This is an extremely common lichen in Britain. It can be found on moderately acidic bark as well as on rocks and walls.
(Compare a similar species: NS3678 : A lichen - Parmelia sulcata
. Another species, P. ernstiae ( Link
), is very similar to P. saxatilis, but is less common, and often has little lobules on its lobes.)
The example shown here was growing on one of the stones of a dry-stone wall.
On the upper surface, the outer layer (cortex) of the lobes is covered with a network of white lines; this network consists of pseudocyphellae (places where the cortex is thinner). Little stubby projections called isidia form on these lines; they are clearly visible through a lens, and, in this photograph, they give the centre of the lichen (which is densely covered with isidia) a rough appearance.
Isidia contain both fungal and algal cells (the two components of a lichen); they are designed to break off and propagate the lichen without the need for sexual reproduction. In some lichens, isidia are narrowed near the base so that they can break off more easily.
Parmelia saxatilis and P. sulcata are both assigned to zone 4 of the Hawksworth and Rose scale (see NS3778 : A lichen - Ramalina fastigiata
), which means that they are fairly tolerant of sulphur dioxide pollution. However, they are much more vulnerable to other forms of air pollution: both of these species (as well as Hypogymnia physodes – NS3976 : A lichen - Hypogymnia physodes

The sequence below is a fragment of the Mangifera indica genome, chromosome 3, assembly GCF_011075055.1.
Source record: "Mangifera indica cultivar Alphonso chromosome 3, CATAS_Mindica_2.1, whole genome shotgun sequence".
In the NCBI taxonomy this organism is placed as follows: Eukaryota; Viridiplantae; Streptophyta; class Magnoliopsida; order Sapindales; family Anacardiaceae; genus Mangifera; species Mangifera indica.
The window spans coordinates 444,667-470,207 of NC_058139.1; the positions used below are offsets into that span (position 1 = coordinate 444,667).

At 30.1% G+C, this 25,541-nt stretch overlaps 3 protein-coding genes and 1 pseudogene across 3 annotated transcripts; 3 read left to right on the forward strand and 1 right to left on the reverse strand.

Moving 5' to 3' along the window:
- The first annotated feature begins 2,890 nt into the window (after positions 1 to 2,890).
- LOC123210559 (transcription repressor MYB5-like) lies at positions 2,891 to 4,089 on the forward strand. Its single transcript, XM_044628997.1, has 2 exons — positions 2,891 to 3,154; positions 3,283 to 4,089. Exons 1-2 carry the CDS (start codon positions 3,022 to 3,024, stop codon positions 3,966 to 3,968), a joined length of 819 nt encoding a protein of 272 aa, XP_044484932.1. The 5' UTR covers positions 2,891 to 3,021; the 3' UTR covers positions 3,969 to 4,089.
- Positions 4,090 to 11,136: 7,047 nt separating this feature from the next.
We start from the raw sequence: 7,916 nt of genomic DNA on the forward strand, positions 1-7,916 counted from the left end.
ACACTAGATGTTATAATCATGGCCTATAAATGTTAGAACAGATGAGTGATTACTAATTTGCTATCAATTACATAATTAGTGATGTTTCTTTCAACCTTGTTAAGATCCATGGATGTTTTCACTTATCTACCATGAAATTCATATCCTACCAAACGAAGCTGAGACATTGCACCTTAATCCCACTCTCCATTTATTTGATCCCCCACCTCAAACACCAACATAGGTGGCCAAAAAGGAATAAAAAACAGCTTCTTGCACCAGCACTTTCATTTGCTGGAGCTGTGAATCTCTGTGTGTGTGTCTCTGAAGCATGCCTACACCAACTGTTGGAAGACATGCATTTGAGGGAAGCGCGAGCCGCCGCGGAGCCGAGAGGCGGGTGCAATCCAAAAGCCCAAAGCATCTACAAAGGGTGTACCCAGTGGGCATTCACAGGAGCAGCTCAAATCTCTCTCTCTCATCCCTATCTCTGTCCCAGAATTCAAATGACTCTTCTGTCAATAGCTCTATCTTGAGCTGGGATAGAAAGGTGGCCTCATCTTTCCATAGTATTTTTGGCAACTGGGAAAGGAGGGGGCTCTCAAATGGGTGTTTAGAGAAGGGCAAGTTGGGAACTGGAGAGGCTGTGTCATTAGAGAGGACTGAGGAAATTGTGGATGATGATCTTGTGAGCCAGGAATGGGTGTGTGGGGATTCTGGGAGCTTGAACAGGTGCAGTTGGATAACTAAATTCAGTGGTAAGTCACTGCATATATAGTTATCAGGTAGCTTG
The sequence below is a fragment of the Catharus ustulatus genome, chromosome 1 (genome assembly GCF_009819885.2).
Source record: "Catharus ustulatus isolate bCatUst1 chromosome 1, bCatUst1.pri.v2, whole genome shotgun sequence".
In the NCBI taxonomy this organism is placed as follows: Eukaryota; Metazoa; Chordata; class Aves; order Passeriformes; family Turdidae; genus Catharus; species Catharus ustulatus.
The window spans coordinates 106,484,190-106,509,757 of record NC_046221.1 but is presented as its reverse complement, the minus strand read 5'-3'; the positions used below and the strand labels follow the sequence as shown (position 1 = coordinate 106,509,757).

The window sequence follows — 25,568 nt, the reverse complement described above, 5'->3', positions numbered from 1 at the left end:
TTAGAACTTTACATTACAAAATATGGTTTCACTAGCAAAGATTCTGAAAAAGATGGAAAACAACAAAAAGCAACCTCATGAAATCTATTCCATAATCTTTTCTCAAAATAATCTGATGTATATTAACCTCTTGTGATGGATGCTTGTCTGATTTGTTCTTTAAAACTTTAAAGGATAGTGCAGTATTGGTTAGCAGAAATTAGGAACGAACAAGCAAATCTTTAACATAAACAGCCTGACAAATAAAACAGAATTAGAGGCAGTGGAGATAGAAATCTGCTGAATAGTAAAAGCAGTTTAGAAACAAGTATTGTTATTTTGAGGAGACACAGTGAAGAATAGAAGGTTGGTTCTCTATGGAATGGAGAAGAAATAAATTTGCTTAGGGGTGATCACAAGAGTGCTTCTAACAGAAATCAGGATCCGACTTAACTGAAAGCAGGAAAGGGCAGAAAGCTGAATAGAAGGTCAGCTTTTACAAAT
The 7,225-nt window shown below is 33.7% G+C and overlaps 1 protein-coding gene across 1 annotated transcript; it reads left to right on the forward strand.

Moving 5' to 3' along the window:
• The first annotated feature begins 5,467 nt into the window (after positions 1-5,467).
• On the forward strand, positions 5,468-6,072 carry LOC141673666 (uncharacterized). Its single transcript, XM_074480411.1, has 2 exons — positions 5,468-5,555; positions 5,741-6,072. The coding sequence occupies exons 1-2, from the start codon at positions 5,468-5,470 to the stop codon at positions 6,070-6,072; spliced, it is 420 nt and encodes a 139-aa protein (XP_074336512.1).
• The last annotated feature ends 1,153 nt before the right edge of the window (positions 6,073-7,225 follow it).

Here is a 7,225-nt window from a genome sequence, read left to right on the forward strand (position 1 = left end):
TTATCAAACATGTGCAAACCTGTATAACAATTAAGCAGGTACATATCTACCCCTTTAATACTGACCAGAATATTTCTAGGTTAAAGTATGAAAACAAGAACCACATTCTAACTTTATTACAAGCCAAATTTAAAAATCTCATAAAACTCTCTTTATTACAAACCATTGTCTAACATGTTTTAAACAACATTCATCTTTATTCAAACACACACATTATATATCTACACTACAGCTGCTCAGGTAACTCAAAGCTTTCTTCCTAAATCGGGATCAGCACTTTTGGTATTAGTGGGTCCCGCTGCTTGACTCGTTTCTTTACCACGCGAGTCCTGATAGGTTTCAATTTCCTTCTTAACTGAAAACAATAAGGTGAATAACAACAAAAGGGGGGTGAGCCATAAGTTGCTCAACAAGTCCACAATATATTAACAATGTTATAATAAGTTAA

), "contain salazinic acid and seem to be especially sensitive to fluoride exposure" [Chapter 5 ("Fluorides") in "Pollution monitoring with lichens" by D.H.S.Richardson, 1992].
Historically, this species was used to produce a purple-brown dye. The lichen is sometimes said to have the common name Crottle, a name that is derived from the Gaelic "crotal"; however, both the Gaelic word and its English derivative can be broader in meaning. Under the headword "crotal", Dwelly's "Illustrated Gaelic-English Dictionary" gives the meaning: "general name for the varieties of lichen used for producing dyes of various shades of red and brown"; it also gives the more restricted meaning: "the lichen, stone- or heath-parmelia – Parmelia saxatilis and Parmelia omphalodes".